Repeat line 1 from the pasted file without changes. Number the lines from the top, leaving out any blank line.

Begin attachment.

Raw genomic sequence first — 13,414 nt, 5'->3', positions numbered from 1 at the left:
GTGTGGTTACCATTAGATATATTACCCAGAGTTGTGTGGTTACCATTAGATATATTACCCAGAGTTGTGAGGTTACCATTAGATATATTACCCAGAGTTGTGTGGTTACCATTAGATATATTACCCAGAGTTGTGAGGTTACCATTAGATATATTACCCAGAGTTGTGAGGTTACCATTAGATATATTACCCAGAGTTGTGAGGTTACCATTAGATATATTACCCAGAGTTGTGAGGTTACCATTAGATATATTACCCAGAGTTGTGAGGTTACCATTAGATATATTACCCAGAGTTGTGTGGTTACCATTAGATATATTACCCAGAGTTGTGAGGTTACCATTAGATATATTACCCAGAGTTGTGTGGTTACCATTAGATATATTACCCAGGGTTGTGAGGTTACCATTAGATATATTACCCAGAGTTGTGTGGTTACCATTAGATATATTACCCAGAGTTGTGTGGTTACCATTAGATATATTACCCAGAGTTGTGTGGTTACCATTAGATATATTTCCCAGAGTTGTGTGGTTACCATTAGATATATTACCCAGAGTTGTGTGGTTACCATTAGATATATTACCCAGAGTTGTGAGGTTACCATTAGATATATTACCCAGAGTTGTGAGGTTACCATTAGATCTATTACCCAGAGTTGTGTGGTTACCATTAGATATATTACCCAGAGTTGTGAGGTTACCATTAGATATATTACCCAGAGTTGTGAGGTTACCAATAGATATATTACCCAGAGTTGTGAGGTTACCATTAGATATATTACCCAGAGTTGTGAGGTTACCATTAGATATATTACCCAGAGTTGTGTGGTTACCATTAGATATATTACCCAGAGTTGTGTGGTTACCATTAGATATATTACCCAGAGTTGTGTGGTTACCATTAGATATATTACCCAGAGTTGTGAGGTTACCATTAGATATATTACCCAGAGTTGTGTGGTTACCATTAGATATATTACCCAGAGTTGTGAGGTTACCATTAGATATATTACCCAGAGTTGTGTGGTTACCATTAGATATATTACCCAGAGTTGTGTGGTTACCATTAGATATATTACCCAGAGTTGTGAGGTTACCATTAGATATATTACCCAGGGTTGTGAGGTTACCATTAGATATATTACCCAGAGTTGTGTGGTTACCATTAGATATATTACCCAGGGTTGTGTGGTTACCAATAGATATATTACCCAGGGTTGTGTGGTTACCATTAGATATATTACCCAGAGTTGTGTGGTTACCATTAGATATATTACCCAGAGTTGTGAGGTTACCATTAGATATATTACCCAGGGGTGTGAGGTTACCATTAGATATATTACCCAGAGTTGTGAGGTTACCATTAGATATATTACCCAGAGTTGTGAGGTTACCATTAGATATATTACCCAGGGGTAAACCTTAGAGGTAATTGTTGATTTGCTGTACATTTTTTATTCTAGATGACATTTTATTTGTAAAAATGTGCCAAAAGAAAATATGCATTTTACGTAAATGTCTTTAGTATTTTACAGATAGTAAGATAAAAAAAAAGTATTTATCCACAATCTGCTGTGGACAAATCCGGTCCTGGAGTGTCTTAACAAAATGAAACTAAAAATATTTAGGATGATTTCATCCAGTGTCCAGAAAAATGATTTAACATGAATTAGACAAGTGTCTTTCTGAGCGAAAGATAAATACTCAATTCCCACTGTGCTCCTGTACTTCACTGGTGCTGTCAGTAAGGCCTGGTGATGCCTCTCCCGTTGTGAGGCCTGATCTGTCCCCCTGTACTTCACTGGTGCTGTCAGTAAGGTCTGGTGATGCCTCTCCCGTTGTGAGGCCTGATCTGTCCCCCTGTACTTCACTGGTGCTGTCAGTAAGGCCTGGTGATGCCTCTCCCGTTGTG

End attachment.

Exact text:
Raw genomic sequence first — 13,414 nt, 5'->3', positions numbered from 1 at the left: